The UK government has released updated draft legislation around UK public electric vehicle (EV) chargepoints, which is intended to standardise rules for operators and address ongoing issues with the charging network.
Some of the legislation’s key policies cover issues of contactless payment, payment roaming, pricing transparency, regulation and maintenance, operator reporting and data.
Named the Public Charge Point Regulations 2023, the document has a key focus on how the public is able to pay for charging and the transparency around pricing from operators; this also applies to rapid charge points.
If the legislation becomes a UK Statutory Instrument, operators will need to ensure that members of the public can pay for EV charging with a contactless payment within one year of the law coming into effect.
“Charge points slower than 8kW tend to be based in local on-street settings and are usually used habitually by drivers who are familiar with the payment app,” said a spokesperson for the Department for Transport.
“There is therefore a lower immediate benefit from the additional cost associated with contactless.”
A YouGov survey published in September last year revealed 71% of UK motorists are concerned about the availability of infrastructure to charge EVs, with just under half (45%) also expressing concerns about lack of EV roaming payments.
What’s more, it stipulates that operators of the public charging network will need to ensure the general public are able to pay using a payment roaming provider within two years of the enforcement date.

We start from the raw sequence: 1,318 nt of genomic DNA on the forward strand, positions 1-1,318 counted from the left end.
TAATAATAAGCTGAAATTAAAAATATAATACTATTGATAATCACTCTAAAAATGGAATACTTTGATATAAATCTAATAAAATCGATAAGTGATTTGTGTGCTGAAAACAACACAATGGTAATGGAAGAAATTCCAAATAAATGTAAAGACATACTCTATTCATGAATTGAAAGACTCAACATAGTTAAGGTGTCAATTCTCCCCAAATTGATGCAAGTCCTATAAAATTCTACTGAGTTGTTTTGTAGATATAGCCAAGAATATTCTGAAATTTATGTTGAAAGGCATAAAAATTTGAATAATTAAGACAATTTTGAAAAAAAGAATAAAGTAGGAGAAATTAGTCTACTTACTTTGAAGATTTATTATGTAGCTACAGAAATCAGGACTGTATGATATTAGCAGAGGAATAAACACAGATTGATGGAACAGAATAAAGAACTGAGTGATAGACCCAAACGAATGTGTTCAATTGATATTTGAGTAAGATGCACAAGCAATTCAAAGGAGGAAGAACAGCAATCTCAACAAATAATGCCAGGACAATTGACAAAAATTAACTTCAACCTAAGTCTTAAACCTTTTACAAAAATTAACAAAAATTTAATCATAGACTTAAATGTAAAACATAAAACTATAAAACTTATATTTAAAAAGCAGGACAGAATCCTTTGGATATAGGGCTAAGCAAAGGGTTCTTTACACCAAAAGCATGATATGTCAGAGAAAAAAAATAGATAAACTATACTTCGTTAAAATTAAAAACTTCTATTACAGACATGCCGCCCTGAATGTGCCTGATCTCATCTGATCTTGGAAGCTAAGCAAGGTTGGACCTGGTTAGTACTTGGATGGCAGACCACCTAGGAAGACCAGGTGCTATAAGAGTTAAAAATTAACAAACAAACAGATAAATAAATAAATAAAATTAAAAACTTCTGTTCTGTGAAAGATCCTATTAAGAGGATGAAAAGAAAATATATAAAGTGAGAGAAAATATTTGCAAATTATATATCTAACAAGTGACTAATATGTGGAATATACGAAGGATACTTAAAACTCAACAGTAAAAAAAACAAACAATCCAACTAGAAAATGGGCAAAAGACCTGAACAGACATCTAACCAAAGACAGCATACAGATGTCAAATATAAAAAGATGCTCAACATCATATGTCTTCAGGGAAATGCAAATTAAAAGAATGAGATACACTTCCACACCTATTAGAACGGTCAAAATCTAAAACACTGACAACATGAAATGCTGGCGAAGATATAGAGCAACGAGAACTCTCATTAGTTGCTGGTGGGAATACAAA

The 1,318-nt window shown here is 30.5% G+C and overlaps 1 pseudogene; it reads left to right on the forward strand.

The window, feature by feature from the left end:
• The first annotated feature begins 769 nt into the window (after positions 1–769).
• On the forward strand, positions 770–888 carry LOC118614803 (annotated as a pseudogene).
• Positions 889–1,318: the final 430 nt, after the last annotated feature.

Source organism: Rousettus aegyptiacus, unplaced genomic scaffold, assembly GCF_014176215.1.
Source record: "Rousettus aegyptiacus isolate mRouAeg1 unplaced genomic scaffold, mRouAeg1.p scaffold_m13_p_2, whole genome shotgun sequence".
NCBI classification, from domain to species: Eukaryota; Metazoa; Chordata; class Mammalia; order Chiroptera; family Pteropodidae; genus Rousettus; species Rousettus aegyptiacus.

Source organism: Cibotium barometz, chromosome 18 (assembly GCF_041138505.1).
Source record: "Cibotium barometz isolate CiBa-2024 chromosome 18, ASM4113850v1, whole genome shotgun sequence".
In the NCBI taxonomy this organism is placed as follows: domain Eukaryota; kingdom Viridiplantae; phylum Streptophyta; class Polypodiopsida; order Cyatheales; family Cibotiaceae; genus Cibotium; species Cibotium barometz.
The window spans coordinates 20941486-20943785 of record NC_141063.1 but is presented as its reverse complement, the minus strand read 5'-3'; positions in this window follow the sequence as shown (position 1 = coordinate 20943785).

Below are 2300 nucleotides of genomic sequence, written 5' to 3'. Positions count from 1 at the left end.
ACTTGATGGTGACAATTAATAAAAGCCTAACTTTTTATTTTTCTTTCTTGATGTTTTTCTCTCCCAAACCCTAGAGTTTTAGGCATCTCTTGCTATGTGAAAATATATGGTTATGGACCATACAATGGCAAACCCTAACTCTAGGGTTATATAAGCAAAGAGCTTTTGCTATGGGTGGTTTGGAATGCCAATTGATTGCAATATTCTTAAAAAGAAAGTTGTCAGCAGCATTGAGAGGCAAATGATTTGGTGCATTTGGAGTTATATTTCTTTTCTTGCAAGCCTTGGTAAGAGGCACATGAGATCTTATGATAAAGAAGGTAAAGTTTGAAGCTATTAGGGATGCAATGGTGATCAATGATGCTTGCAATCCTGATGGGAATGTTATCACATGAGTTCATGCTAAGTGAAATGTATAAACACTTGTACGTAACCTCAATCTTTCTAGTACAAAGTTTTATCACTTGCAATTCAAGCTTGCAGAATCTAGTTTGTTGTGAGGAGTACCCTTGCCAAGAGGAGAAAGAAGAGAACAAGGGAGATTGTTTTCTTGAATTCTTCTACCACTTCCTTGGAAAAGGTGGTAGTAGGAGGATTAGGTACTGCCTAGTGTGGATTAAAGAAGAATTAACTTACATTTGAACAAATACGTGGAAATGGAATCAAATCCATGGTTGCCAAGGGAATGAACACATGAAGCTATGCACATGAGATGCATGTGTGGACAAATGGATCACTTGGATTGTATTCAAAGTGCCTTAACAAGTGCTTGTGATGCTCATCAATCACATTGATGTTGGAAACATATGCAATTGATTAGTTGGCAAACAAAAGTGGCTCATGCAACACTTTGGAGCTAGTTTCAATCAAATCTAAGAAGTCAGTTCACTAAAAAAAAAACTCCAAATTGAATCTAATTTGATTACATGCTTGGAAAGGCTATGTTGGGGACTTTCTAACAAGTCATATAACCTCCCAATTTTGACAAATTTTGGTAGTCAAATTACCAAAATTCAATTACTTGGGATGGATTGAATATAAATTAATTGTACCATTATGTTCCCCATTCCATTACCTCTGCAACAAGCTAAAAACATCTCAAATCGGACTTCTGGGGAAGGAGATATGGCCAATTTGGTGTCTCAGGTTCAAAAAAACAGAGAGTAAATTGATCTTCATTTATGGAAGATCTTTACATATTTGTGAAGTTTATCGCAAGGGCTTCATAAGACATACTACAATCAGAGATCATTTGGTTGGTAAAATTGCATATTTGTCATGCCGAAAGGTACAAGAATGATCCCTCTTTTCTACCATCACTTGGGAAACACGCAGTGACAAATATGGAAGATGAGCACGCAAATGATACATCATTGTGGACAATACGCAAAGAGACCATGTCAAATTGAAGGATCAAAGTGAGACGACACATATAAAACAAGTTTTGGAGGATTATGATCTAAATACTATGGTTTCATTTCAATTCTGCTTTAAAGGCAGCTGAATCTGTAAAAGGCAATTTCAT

Payment roaming enables customers to charge on any network, regardless of their own charging service provider, using just one account. The idea behind this is to keep up with growing electric vehicle demand and to ensure a reliable and accessible user experience.
Payment transparency will form a key part of this, with operators being asked to ‘learly displayed in pence per kilowatt hour either on the charge point or through a separate device which does not require a person to have entered into a pre-existing contract with the charge point operator’ and to ensure pricing does not change once a session had begun.
In addition to provisions around payment, the document also outlines that operators introduce the necessary reliability equipment, to ensure that the rapid chargepoint network is ‘reliable for 99% of the time during each calendar year’.
Mike Hawes, chief executive of the Society of Motor Manufacturers and Traders (SMMT), said, “The announced measures to improve the UK’s EV charging experience will give everyone increased confidence in the network, something that is crucial to driving uptake and reducing emissions.
“The regulations’ focus on improving reliability, interoperability and pricing transparency is good news as they reflect the main issues people have when recharging.
“The next step should be enabling contactless credit or debit card payments at public chargers below 8kW, which would benefit drivers who rely on on-street and destination chargers.”
To ensure improved overall network regulation, the legislation also covers reporting standards for operators. It outlines that chargepoint operators must submit a report to the Secretary of State each calendar year, which includes the quantity, reliability and location of all the charging infrastructure in the network, as well the time spent at each charger.
Other key updates include that a free 24-hour chargepoint helpline must be put into operation and that those managing the network must provide accurate data to the Secretary of State and that reference data is available to the public and free of charge.
Reference data can include, but is not limited to: the location of the charge point; the type of connector available; the methods by which a person is able to pay to charge an EV; the price in pence per kilowatt hour to charge an EV; and the hours of the day during which the charge point is unavailable.